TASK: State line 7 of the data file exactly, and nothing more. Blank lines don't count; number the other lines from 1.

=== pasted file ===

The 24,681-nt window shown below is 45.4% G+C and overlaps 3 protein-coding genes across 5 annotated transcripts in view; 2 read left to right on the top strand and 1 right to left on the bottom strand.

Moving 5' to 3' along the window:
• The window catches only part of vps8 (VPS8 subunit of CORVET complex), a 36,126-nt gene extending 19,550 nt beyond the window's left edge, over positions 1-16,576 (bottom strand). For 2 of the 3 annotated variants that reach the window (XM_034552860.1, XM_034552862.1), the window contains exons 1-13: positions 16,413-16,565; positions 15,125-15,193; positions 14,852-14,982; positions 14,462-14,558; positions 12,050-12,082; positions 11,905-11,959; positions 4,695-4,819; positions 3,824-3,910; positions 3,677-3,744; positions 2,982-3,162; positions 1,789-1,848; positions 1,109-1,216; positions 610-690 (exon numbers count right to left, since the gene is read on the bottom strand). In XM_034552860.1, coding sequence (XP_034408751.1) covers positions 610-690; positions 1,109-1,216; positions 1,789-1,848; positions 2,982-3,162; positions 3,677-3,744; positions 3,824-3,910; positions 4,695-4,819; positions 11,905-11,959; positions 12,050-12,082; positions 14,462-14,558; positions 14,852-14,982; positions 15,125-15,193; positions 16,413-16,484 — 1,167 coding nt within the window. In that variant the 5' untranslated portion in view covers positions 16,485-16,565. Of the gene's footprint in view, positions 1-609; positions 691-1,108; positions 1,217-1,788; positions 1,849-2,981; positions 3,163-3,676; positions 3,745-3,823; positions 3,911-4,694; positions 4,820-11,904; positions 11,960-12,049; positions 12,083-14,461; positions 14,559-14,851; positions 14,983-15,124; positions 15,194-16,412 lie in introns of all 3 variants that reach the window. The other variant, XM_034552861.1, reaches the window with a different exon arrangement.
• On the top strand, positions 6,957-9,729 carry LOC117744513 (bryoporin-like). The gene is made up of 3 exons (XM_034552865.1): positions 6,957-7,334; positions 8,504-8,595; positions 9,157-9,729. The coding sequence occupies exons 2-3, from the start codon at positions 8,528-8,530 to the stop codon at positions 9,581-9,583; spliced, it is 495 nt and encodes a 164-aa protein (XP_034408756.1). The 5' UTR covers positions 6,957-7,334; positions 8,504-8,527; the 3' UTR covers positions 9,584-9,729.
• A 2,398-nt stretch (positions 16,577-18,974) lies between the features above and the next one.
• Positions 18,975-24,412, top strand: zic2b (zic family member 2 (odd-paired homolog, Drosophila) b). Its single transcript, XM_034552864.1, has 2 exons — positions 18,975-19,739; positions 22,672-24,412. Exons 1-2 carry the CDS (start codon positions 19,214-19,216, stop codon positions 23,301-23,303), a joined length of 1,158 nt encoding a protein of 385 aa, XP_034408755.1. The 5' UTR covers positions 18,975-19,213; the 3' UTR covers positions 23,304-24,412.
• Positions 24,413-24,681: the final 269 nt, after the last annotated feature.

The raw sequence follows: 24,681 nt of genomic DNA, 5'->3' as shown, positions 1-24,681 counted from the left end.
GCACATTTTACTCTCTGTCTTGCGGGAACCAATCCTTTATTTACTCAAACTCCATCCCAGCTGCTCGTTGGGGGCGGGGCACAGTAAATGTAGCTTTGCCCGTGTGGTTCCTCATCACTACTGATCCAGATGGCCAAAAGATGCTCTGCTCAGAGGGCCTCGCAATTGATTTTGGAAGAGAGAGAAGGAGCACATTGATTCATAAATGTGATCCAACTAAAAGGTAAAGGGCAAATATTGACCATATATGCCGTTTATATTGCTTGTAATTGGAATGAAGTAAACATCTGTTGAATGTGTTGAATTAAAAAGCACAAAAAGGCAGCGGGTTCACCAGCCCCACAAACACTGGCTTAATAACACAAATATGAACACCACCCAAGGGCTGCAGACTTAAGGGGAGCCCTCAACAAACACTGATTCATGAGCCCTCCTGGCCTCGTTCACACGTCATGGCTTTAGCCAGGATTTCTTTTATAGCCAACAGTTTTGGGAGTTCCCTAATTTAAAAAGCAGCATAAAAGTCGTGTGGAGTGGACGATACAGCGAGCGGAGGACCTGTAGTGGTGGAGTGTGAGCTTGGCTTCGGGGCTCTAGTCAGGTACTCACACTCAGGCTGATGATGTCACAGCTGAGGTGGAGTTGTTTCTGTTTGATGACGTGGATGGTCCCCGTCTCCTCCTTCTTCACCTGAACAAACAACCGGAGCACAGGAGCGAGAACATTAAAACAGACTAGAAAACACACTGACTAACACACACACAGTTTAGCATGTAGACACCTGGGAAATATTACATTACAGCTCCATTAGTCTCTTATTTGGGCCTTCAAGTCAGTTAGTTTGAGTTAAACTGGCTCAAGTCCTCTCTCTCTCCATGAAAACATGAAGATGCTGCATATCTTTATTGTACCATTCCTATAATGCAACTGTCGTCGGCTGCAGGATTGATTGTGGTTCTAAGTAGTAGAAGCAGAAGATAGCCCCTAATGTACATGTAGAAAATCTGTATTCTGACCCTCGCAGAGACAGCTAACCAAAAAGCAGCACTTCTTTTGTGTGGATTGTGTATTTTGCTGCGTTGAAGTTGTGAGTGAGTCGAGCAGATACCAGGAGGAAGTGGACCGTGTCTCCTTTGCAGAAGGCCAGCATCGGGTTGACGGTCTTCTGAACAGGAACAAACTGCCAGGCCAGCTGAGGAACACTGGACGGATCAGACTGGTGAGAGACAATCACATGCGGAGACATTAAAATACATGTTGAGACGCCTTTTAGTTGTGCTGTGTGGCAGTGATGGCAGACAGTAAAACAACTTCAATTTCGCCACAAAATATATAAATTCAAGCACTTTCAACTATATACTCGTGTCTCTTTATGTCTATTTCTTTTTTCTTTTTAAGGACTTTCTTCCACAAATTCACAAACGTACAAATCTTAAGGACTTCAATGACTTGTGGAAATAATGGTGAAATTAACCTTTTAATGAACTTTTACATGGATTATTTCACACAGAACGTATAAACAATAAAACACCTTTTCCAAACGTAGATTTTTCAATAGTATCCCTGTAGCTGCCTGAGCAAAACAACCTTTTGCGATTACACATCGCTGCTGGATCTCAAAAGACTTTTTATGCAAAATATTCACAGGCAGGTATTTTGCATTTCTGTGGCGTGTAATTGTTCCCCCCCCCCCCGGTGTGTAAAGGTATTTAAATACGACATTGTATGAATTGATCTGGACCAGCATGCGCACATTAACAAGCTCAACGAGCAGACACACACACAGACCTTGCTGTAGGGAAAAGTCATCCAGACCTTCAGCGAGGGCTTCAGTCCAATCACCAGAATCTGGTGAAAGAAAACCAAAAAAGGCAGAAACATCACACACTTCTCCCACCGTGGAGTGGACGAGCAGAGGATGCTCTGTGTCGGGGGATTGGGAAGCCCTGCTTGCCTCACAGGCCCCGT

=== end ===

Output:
• Positions 24,413-24,681: the final 269 nt, after the last annotated feature.